The Salem-Keizer Volcanoes are a list of minor league baseball teams that could lose their major league affiliation under a new MLB proposal. (Courtesy/Salem-Keizer Volcanoes)
The Salem-Keizer Volcanoes minor league baseball team is one of 42 teams that could lose their Major League Baseball affiliation.
The plan to eliminate the squads from the 159 Minor League Baseball teams is causing an uproar across the country among baseball fans. More than 100 members of Congress, including U.S. Rep. Kurt Schrader of Oregon, so far have opposed the MLB proposal.
Schrader, whose congressional district covers Salem, said on Twitter he was proud to represent the Volcanoes in the Congressional Baseball Game and he was proud to represent them at home in Oregon.
The Volcanoes, a minor league affiliate that plays in the Northwest League, could see a cascade of impacts if the league pulls the area’s source of players.
Mickey Walker, CEO of the Volcanoes, said Monday it was too early in the process to know what’s going to happen locally if the proposal goes through, but reacted more strongly in a statement on its Facebook page on Thursday.
“This proposal from Major League Baseball is not just an attack on Minor League Baseball but a threat to the livelihood of communities like ours,” the statement said. The Volcanoes said they hoped negotiations would ensure “that professional baseball will continue at Volcanoes Stadium for many years to come.”
“The Volcanoes are perplexed by this on many levels,” the Volcanoes said. “We are told Major League Baseball says their proposal is to reduce travel and have improved facilities. Volcanoes Stadium was built in 1997 to the standards set by Major League Baseball, the plans were submitted and approved by both MLB and Minor League Baseball and the stadium won a design award from the American Institute of Architects and a multitude of additions, upgrades, improvements, including three major new buildings have been added since the stadium was built.”
According to the New York Times, the 42 newly independent teams would could join a lower-quality Dream League largely populated by undrafted and released players. MLB contends that the proposed reorganization would make the development of up-and-coming players more efficient, while also improving work conditions.
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The stadium, along Interstate 5 in Keizer, seats 4,000 and regularly hosts other events.
Walker said nothing is impacted for the upcoming 2020 season. But after the agreement between Major League Baseball and Minor League Baseball expires, a new plan could change things.
Walker said he found out about the proposal two months ago and posited that one of the biggest impacts is that the team wouldn’t have a source of players to pull from. The Volcanoes are affiliated with the San Francisco Giants and serves as a development team. Players are employees of the Giants assigned to the Salem team.
He said the proposal is one way for the league to reduce the number of players the major league teams have to pay.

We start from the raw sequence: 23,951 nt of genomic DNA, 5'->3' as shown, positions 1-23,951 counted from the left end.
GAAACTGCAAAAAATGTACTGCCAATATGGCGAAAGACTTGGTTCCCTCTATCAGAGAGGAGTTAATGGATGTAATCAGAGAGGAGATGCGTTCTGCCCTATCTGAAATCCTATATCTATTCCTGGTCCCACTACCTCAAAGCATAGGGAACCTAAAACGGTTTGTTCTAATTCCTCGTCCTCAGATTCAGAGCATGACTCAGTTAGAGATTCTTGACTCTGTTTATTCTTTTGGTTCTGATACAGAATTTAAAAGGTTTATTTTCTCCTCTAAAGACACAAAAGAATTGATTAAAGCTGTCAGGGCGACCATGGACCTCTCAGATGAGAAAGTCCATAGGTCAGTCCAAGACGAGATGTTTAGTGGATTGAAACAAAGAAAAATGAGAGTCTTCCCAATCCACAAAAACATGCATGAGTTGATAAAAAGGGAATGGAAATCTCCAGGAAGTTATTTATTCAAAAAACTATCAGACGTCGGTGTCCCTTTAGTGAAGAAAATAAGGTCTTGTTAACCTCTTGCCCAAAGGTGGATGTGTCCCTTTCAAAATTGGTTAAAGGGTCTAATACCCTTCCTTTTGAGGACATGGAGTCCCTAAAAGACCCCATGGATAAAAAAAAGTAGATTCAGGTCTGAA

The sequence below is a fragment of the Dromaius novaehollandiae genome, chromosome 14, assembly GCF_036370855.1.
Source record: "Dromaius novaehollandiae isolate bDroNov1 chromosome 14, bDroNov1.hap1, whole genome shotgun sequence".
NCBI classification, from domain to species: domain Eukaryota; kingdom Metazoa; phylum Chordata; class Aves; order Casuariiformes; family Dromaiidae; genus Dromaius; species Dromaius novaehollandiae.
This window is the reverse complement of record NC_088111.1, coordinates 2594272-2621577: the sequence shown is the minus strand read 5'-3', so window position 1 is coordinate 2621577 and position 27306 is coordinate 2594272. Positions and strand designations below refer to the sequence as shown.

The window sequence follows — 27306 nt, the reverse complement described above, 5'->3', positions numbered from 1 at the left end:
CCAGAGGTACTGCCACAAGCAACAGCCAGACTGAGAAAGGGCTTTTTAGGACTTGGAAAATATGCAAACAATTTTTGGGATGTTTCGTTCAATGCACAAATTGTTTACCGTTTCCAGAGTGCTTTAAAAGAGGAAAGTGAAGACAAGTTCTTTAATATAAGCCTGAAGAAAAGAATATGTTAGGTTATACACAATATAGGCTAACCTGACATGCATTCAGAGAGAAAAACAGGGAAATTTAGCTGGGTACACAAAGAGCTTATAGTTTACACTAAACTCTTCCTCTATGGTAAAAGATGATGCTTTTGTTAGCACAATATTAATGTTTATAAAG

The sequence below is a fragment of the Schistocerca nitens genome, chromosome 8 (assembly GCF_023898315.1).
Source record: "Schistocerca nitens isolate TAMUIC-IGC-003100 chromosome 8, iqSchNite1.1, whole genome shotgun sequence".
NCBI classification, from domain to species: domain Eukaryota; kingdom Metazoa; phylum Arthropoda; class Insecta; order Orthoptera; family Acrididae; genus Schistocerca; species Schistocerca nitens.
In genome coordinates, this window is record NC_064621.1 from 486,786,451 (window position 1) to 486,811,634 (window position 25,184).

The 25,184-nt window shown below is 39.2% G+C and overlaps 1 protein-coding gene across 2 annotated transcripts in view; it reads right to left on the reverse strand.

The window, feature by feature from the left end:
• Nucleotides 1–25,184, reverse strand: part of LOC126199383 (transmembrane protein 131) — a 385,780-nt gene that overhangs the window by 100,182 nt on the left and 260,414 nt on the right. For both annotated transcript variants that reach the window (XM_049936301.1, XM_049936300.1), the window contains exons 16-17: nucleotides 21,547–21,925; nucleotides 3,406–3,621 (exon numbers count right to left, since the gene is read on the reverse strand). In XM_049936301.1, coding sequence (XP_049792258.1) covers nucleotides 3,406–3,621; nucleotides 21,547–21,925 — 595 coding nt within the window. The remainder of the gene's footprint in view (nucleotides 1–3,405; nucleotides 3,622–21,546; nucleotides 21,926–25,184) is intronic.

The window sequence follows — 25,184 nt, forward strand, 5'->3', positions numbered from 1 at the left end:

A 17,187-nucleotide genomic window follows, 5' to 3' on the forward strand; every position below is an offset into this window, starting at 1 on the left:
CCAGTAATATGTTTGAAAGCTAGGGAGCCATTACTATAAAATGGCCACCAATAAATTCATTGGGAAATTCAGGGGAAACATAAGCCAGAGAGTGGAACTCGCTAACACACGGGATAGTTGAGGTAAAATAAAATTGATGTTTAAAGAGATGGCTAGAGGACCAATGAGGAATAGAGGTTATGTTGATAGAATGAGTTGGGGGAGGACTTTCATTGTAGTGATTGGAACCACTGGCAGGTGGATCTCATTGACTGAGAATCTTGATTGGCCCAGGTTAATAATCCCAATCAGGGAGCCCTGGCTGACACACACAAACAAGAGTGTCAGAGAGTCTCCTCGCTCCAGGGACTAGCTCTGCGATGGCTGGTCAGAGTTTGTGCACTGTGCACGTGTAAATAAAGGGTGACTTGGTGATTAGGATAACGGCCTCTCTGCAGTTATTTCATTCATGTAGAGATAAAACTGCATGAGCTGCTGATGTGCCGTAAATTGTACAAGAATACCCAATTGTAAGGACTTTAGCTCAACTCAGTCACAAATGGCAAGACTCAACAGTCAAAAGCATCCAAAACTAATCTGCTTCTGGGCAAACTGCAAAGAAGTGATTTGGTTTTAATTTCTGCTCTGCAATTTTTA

Jeff Lantz, senior director of communication at Minor League Baseball, said major and minor league baseball representatives met Thursday in Dallas and will meet again in December to go over negotiations.
He said minor league baseball knew there were going to be changes to the contract, but none so drastic as the ones that became public last week.
Lantz said it’s important to remember that it’s a very early proposal.
When asked if he thinks the initial response is an overreaction, Lantz said, “When you’re talking about losing 25% of minor league baseball teams across the country, that’s a reaction.”
Keizer Mayor Cathy Clark said the locally owned team not only provides jobs, but gives the community a place that continues to enhance the fan experience.
“We love the baseball but we also love a place to go hang out in the summer and enjoy our community,” she said.
She said the proposal isn’t a done deal and “nobody’s packing up at this point.”
Clark and her husband have been hosting baseball players for three years.
Since the news broke, Clark said she’s been contacted by local residents asking how they can help retain the team.
Jonathan Thompson, president of the Keizer Chamber of Commerce’s board of directors, said he’s bummed about the potential loss of a fun, community activity.
“From a chamber standpoint, no matter what when we see a local business in trouble we worry about it,” he said. “We like to see everybody succeeding. It’s bad for all of us when one of us is in trouble.”
The Salem area has been home to professional baseball since 1940, when the Salem Senators formed. The Salem franchise played as the Senators until 1960, when it became an affiliate of the Los Angeles Dodgers and adopted the club’s nickname. In 1990, the owners moved the team to Yakima, Washington due to lack of facilities.
Six years later, Bellingham Giants co-owners Jerry Walker and William Tucker announced they were moving the Northwest League Franchise to Keizer.
Reporter Troy Brynelson contributed to this report.
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